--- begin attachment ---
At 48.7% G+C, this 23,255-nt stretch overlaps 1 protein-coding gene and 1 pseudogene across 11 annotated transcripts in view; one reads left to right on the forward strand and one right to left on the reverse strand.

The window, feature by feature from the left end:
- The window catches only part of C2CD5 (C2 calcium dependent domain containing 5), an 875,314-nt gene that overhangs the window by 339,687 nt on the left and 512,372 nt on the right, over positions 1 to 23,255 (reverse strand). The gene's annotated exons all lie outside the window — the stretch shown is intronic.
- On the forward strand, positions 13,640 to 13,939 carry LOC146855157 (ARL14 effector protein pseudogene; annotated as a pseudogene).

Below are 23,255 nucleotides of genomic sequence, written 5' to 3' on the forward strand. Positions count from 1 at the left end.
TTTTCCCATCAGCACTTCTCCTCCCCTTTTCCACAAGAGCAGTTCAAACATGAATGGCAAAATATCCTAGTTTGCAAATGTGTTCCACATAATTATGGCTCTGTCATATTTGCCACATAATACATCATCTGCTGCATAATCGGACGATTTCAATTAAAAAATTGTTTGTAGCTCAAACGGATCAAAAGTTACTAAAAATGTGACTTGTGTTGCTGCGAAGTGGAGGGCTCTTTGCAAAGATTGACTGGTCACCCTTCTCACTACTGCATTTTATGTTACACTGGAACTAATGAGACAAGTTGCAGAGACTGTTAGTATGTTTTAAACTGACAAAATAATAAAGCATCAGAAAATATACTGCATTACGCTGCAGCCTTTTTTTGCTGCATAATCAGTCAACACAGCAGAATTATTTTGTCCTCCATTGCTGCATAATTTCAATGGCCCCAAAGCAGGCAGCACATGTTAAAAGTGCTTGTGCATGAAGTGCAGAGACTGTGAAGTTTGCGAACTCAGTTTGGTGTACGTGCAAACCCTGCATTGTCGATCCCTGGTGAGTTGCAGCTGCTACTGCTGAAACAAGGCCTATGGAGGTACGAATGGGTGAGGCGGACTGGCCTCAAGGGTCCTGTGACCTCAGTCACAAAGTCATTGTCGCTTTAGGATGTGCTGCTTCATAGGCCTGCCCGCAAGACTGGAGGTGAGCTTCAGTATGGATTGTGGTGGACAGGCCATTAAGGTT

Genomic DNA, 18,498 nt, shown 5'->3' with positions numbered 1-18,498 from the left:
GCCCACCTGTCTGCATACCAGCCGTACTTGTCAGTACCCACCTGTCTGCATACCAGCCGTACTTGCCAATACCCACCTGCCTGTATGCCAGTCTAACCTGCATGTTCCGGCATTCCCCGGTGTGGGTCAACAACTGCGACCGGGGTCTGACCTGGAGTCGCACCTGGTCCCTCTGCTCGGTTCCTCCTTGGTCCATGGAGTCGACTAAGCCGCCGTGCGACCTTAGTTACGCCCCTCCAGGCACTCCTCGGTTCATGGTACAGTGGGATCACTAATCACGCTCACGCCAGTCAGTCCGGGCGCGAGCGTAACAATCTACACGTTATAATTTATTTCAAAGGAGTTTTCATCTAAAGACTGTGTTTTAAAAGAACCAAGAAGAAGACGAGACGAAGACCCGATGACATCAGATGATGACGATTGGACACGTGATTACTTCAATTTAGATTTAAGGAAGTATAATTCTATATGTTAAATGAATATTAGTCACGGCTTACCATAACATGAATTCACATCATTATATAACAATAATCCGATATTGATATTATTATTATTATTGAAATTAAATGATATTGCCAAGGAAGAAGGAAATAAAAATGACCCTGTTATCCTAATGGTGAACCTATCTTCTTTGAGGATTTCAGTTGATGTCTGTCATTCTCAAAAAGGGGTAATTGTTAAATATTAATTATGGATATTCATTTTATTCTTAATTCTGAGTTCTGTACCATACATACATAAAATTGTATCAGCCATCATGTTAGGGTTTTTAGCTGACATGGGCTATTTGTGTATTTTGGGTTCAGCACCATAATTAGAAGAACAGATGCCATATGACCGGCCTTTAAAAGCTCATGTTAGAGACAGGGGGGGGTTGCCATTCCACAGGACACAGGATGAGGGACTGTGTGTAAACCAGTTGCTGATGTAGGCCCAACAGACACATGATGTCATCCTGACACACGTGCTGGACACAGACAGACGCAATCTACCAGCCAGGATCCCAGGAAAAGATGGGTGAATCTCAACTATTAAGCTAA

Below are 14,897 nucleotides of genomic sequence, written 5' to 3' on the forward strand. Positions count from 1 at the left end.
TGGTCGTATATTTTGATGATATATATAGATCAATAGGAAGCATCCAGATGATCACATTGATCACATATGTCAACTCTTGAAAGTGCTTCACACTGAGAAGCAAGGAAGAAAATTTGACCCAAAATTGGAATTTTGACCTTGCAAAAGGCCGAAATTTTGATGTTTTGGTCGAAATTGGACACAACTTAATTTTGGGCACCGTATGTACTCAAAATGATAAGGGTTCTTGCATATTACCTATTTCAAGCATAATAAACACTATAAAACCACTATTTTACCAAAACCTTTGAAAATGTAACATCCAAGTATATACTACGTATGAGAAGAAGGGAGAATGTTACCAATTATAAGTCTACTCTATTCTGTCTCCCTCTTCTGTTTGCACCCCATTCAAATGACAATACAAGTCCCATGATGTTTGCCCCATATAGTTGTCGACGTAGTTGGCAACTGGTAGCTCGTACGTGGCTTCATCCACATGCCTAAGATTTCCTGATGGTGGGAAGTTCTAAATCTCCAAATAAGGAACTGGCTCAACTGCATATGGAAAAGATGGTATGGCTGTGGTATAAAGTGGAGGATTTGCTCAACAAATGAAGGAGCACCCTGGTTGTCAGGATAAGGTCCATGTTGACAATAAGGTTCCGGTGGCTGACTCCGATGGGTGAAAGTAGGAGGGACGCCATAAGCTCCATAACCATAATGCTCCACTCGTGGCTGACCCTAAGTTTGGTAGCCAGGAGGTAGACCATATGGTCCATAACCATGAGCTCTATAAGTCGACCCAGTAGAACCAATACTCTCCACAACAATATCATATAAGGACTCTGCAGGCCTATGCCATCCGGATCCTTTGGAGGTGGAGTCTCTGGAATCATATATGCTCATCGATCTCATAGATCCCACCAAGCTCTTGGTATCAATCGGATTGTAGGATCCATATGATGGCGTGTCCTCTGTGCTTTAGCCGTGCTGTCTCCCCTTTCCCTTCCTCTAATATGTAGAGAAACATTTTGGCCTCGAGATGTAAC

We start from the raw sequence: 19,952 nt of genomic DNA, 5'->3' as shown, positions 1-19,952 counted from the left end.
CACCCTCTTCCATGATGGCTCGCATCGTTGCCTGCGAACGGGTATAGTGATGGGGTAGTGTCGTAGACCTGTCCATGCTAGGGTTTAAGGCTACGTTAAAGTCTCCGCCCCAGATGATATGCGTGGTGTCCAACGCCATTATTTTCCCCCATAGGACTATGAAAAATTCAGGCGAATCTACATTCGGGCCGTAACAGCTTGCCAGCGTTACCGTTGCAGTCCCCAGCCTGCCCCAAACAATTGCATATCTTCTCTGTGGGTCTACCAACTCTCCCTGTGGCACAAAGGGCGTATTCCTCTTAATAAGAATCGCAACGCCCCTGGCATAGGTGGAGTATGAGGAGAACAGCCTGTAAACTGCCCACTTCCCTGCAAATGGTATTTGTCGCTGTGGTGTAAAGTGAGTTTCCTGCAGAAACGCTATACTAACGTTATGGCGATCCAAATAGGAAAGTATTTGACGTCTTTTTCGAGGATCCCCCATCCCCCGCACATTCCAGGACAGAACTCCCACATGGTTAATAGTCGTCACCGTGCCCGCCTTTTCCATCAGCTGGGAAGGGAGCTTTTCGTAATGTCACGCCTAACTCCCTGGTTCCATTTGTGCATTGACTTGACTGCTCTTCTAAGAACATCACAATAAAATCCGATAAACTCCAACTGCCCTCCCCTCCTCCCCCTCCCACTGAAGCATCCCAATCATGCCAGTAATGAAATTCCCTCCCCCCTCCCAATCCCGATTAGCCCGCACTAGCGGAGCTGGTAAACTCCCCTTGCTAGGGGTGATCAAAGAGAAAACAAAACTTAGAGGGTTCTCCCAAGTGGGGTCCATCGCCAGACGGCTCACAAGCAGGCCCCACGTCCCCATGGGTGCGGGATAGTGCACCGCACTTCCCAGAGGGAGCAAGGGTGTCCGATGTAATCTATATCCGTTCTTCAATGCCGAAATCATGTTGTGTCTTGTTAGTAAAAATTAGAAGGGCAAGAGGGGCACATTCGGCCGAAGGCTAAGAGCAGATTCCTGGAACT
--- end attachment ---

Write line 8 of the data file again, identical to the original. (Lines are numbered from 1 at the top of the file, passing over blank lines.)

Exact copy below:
GCCCACCTGTCTGCATACCAGCCGTACTTGTCAGTACCCACCTGTCTGCATACCAGCCGTACTTGCCAATACCCACCTGCCTGTATGCCAGTCTAACCTGCATGTTCCGGCATTCCCCGGTGTGGGTCAACAACTGCGACCGGGGTCTGACCTGGAGTCGCACCTGGTCCCTCTGCTCGGTTCCTCCTTGGTCCATGGAGTCGACTAAGCCGCCGTGCGACCTTAGTTACGCCCCTCCAGGCACTCCTCGGTTCATGGTACAGTGGGATCACTAATCACGCTCACGCCAGTCAGTCCGGGCGCGAGCGTAACAATCTACACGTTATAATTTATTTCAAAGGAGTTTTCATCTAAAGACTGTGTTTTAAAAGAACCAAGAAGAAGACGAGACGAAGACCCGATGACATCAGATGATGACGATTGGACACGTGATTACTTCAATTTAGATTTAAGGAAGTATAATTCTATATGTTAAATGAATATTAGTCACGGCTTACCATAACATGAATTCACATCATTATATAACAATAATCCGATATTGATATTATTATTATTATTGAAATTAAATGATATTGCCAAGGAAGAAGGAAATAAAAATGACCCTGTTATCCTAATGGTGAACCTATCTTCTTTGAGGATTTCAGTTGATGTCTGTCATTCTCAAAAAGGGGTAATTGTTAAATATTAATTATGGATATTCATTTTATTCTTAATTCTGAGTTCTGTACCATACATACATAAAATTGTATCAGCCATCATGTTAGGGTTTTTAGCTGACATGGGCTATTTGTGTATTTTGGGTTCAGCACCATAATTAGAAGAACAGATGCCATATGACCGGCCTTTAAAAGCTCATGTTAGAGACAGGGGGGGGTTGCCATTCCACAGGACACAGGATGAGGGACTGTGTGTAAACCAGTTGCTGATGTAGGCCCAACAGACACATGATGTCATCCTGACACACGTGCTGGACACAGACAGACGCAATCTACCAGCCAGGATCCCAGGAAAAGATGGGTGAATCTCAACTATTAAGCTAA